Each type of fuel has its pros and cons. Most of the small home generator models get fuel from an onboard gasoline tank and therefore have a short run duration. You could be adding fuel over a long period of time depending on the extent of your utility outage.
More expensive models can be hooked up to an external fuel source such as natural gas, propane or diesel. This results in extended run times with limited probability of getting an empty fuel tank during its performance.
Gasoline powered devices typcially cost less than other types of emergency home generators. But gasoline should not necessarily be your first choice because it has a very limited shelf life and will actually cause engine failure. Plus, when extended power outages occur the first commodity to be hoarded is gasoline.
Portable diesel generators are more efficiently quiet with the longest engine life, but generally are the most expensive. Diesel is the least flammable fuel source, but it too could be rationed in case of a major power outage.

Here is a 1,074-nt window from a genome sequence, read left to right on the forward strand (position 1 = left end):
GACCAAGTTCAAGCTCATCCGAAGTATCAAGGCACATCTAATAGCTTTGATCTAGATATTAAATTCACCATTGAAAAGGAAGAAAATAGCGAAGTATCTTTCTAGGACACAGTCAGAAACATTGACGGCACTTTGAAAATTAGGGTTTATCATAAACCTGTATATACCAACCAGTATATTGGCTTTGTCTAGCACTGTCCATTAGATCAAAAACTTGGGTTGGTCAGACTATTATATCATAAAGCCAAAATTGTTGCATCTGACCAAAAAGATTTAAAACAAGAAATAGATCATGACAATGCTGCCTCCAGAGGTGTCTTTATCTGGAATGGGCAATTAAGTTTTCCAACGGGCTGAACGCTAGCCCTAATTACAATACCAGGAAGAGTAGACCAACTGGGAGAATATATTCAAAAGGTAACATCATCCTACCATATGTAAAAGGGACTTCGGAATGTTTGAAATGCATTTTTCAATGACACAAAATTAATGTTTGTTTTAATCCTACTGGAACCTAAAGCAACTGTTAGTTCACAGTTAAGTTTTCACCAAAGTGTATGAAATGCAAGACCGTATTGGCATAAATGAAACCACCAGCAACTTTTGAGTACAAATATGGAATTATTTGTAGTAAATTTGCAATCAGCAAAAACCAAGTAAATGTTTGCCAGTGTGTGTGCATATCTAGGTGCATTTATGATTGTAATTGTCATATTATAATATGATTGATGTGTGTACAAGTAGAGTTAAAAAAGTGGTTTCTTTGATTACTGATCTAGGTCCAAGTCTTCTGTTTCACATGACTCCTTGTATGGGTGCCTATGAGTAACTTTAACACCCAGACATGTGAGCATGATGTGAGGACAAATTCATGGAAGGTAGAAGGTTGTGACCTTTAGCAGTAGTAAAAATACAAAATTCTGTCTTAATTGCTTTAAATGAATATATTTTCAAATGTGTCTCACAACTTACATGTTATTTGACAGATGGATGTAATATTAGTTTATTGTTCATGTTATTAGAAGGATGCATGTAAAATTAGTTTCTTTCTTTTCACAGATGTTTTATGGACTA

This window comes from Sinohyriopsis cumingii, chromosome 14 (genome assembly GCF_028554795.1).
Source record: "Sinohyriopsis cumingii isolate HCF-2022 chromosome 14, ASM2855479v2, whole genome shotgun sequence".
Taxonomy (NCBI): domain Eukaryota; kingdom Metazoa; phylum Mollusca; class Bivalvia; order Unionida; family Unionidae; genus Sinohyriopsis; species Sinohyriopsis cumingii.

Propane can be easily stored in large tanks and has practically unlimited shelf life. What’s more, natural gas is the only type of fuel normally available during wide spread outages.
There are multi-fuel devices that offer more options when one type of fuel is not available. Usually a simple adjustment option is needed to switch from one type of fuel to another. It might make sense for you to serious consider how to adapt your home generator system to operate on all three sources of fuel: natural gas, propane or gasoline.
You can buy an adapter kit that allows you to run your gasoline generator on propane (LP Gas), natural gas, or all three. Propane and natural gas are truly a backup fuel for a backup generator. Your engine will last longer, start better in cold weather and even start next year when you go to use it in an emergency. Propane and natural gas powered engines provide the same power as gasoline.
The main difference between using natural gas and propane for your emergency backup generator is that natural gas is provided through street lines while propane is stored in a tank on your property.
Generally speaking, propane and diesel fuels are the most reliably available sources for your residential emergency backup generator systems when you consider locations that are subject to potential earthquakes. On the other hand, natural gas is the fuel of choice for those locations within the central and eastern time zones.